Yesterday, female giant panda and Toronto Zoo resident Er Shun celebrated her seventh birthday. Send cake (or bamboo?) to the Zoo. In the news today: don't park near a fire hydrant, a chalk memorial to trans people may be replaced by a more substantial one, and thousands protested the persecution of Christians in Iraq.
The City of Toronto rakes in around $24 million each year in fines from people parking too close to fire hydrants. If you drive, take a look at City News’ list of the 10 most profitable hydrants and avoid them.
Last month, City staff washed away a chalk memorial to deceased members of Toronto’s trans community. Now, councillor Kristyn Wong-Tam (Ward 27, Toronto Centre-Rosedale) has pledged to provide a more lasting tribute, and has said City staff wouldn’t have erased the memorial if they’d recognized it as one. The park in question sits at Church and Wellesley and was recently renamed for Barbara Hall, former mayor and current Ontario Human Rights chief commissioner. Hall herself recognized a name on the memorial, where people had written the names of trans people who have lost or taken their lives. “I believe that trans people are some of the most marginalized and vulnerable people in our community,” Hall said, though she added that the group is working toward empowerment and equality. “I think the memorial is a part of that empowerment.” Compared to the general public and even to lesbians and gay men, members of the trans community are significantly more likely to be victims of violence.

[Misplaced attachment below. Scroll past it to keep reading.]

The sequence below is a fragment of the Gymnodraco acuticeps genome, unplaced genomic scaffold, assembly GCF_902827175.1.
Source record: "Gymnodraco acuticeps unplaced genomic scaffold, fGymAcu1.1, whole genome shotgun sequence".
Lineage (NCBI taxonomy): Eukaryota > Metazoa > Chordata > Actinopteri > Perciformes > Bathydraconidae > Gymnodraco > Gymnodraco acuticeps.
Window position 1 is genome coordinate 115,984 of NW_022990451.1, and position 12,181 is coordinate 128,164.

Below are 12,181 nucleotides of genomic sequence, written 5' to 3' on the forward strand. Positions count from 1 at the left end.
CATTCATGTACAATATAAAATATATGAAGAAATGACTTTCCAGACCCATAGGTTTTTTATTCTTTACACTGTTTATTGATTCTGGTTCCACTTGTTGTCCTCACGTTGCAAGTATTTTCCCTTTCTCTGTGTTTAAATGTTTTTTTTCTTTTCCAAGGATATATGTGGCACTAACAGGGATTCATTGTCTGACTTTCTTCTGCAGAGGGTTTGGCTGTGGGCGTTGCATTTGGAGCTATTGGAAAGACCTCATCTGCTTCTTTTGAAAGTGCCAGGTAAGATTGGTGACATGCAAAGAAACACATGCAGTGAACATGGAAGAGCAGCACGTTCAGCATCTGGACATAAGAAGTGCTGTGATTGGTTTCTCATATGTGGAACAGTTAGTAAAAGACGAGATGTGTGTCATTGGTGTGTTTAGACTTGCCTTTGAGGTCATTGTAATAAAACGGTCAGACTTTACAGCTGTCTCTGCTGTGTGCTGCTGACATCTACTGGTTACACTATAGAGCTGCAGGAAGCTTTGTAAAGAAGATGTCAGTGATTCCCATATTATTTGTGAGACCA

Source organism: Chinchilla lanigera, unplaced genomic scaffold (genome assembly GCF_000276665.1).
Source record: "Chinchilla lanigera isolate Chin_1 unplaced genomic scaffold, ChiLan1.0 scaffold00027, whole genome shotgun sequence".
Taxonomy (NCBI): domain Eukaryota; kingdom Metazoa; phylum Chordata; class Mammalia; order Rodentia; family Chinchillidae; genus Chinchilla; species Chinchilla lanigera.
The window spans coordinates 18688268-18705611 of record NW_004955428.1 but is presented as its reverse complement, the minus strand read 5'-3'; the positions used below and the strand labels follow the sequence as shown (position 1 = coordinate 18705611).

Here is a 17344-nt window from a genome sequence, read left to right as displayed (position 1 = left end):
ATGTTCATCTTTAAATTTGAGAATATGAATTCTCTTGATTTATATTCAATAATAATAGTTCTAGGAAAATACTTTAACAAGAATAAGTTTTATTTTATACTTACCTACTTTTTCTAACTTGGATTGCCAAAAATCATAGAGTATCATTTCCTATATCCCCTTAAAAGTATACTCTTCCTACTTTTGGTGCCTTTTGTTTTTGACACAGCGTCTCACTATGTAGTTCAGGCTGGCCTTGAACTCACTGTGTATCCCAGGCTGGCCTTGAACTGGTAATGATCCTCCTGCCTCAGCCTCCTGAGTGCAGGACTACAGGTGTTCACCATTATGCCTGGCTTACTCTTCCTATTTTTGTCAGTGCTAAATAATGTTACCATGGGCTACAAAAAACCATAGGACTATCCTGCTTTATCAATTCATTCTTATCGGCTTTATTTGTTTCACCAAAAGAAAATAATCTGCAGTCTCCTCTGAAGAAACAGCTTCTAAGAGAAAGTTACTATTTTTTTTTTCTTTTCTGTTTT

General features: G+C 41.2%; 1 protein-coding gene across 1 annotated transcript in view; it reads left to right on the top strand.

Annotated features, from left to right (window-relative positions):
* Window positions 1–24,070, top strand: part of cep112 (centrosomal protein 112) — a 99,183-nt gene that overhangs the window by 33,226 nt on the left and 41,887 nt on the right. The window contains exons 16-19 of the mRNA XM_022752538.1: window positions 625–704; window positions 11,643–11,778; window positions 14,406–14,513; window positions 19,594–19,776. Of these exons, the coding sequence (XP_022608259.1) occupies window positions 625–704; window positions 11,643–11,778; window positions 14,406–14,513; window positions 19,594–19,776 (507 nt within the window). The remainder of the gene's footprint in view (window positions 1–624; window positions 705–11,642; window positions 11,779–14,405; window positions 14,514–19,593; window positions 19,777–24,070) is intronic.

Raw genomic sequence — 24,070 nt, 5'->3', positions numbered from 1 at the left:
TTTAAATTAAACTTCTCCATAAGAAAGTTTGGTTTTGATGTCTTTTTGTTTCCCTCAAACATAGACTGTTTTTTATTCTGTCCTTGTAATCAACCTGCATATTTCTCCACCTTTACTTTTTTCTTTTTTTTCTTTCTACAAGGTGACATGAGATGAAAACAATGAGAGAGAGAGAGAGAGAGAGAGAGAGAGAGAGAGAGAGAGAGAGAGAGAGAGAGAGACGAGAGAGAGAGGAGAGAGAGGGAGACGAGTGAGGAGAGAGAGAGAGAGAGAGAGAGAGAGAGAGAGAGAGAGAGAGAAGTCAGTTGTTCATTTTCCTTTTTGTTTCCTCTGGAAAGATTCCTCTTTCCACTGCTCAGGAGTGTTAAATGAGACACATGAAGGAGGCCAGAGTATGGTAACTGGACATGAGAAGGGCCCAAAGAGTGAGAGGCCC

While hundreds gathered on Sunday for what is now an almost weekly protest to demonstrate their support for the people in Gaza, thousands marched on Queen’s Park to support Christians in Iraq. As ISIS, or Islamic State, has ramped up attacks in the beleaguered nation, religious groups other than Sunni Muslims are facing increased persecution. The federal government on Sunday committed $5 million to aid civilians in Iraq.